Honeymoon Mine Fails Test

December 6, 2001

Friends of the Earth has today called for a hold on approval of the Honeymoon Uranium Project approval following revelations of an acid leak at the mine (The Advertiser p.1 Thursday 6th Dec.). Both company and government statements have claimed re-injection of radioactive waste to groundwater in the region is safe. Friends of the Earth has asked for full disclosure and review of the project, concerned that at commercial operating rates such leakage will continue to occur.

"The company has claimed contamination of groundwater could not happen - it already has" said nuclear campaigner Bruce Thompson.

Background

The Honeymoon project, in north-east South Australia, uses the controversial insitu leach (ISL) method of mining to extract uranium from groundwater (aquifer) systems. In this situation uranium is naturally bound to sand formations below the surface. A pressurised sulphuric acid solution is used to dissolve the stabilised uranium into the groundwater. The groundwater is then pumped to the surface to be processed with radioactive wastes and heavy metals pumped back into groundwater.

Misconceptions

"Groundwater is already radioactive"

While there are some levels of radioactivity in the aquifer to be mined, the introduction of acid and pressure significantly increase the availability of uranium. Surrounding groundwater is used for stock and filtrated for drinking water at the mine site.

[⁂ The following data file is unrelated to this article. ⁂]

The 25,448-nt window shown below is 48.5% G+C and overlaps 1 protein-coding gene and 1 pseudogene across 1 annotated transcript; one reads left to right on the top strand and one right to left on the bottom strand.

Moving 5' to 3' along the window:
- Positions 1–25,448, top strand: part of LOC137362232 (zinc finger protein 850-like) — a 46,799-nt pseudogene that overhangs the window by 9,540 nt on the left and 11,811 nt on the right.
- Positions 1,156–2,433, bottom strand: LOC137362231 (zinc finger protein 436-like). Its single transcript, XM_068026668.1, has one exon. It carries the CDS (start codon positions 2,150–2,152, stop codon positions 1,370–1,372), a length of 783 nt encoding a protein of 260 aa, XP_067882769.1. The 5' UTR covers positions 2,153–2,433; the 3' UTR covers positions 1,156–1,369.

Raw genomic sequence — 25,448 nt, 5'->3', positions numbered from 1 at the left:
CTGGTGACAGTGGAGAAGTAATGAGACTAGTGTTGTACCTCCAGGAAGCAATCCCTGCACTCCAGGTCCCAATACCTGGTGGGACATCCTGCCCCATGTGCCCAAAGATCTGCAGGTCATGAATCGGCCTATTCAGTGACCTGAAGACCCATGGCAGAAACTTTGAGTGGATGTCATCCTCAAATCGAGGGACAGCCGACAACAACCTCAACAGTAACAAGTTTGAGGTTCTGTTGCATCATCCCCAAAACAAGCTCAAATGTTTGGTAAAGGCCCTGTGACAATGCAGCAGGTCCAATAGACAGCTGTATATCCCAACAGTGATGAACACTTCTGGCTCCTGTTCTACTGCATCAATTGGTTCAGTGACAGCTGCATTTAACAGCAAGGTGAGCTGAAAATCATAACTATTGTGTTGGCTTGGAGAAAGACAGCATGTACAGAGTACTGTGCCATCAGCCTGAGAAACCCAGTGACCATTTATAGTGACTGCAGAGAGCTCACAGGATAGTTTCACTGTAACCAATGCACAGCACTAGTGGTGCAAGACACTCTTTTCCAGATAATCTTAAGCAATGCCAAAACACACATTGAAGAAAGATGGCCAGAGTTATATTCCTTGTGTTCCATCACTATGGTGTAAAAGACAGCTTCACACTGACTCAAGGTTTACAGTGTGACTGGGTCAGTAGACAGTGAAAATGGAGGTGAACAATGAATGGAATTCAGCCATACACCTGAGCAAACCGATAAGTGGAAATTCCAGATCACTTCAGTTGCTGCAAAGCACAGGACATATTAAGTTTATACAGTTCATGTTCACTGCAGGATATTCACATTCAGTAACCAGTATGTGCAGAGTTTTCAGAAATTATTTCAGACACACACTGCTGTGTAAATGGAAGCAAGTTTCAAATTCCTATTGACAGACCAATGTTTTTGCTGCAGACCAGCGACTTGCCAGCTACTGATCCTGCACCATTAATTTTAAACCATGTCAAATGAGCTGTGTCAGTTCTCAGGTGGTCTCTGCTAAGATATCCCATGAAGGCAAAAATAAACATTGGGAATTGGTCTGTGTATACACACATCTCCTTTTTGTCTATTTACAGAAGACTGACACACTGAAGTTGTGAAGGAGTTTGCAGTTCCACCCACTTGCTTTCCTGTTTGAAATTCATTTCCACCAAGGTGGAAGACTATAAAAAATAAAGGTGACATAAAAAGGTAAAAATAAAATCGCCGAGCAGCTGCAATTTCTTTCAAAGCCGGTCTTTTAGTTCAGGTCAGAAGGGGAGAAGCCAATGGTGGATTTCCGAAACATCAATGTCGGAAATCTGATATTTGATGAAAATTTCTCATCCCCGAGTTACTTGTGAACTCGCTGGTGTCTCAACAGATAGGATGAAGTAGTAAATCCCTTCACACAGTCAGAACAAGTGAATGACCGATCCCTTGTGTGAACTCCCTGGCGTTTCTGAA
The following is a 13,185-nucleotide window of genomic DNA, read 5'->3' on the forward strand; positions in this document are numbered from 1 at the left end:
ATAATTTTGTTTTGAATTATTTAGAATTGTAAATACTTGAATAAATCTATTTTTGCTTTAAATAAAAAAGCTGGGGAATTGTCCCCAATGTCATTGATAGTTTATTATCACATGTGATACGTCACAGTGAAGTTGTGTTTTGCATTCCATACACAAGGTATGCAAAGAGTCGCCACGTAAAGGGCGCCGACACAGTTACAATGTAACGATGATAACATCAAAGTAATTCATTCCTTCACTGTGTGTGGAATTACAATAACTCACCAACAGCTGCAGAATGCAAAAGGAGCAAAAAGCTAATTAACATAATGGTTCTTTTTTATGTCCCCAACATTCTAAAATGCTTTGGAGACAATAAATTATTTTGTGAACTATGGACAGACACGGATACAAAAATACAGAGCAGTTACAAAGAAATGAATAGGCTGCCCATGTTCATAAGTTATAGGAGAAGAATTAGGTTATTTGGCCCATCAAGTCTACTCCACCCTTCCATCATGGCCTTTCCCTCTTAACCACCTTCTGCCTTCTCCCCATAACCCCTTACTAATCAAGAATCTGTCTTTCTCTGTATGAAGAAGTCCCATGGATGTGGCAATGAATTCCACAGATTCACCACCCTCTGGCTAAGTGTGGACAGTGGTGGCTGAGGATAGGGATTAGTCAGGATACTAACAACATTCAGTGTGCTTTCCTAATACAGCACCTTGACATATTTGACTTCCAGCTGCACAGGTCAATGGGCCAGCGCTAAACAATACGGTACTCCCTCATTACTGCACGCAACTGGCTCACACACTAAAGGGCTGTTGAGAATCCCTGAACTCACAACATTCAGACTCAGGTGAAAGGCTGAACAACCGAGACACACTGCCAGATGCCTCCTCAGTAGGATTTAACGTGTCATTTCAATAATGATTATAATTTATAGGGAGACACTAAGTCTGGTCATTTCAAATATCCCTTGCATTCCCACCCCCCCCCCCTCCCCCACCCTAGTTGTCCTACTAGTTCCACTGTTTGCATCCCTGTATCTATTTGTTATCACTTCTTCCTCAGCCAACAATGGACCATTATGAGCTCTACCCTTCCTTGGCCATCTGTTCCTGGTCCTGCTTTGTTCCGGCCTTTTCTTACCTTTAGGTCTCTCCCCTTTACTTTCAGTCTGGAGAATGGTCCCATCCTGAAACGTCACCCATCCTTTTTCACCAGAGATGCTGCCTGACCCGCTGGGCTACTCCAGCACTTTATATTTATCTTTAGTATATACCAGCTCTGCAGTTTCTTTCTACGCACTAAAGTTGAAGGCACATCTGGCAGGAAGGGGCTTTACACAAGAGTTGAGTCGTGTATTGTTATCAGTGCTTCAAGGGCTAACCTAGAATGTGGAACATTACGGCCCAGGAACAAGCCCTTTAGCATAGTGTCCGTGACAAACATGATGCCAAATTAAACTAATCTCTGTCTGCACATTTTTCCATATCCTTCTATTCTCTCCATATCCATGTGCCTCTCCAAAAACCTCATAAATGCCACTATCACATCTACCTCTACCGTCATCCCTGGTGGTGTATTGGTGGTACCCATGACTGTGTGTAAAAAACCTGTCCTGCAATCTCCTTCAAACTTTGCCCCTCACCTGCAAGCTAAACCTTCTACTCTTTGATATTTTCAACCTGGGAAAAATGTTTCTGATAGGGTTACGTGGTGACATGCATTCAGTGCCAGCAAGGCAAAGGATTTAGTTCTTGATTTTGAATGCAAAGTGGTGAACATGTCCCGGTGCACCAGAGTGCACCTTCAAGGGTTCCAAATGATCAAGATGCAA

"The groundwater is a closed system"
The Honeymoon system is not closed, company technical reports clearly identify that the aquifer being mined is open horizontally. In addition the mine leak reported was vertical contaminating a groundwater system above that being mined.

"Groundwater will return to original state"
The introduction of acid into groundwater significantly changes the chemistry of the system. The acid solution increases the mobility of heavy metals in addition to uranium. The company has made assumptions merely on the basis of computer modelling.

Assessment Failure

The assessment process has failed on several levels:

Technical Methodology Assessment
has relied on a series of assumptions and computer modelling to justify no risk to groundwater. Key aspects were based on the work of a PhD student.

Failure to Disclose Information

The company, Southern Cross, has actively blocked environment group access to trial mine information during the assessment period.

"Key information was either not assessed or kept from the public the approval must be put on hold," concluded Mr Thompson.

Friends of the Earth will release an independent technical assessment of the project next week.

For more information contact:

Bruce Thompson
Nuclear Campaigner
Mob: 0417 318 368

Dr Gavin Mudd
Hydrogeologist
Mob: 0419 117 494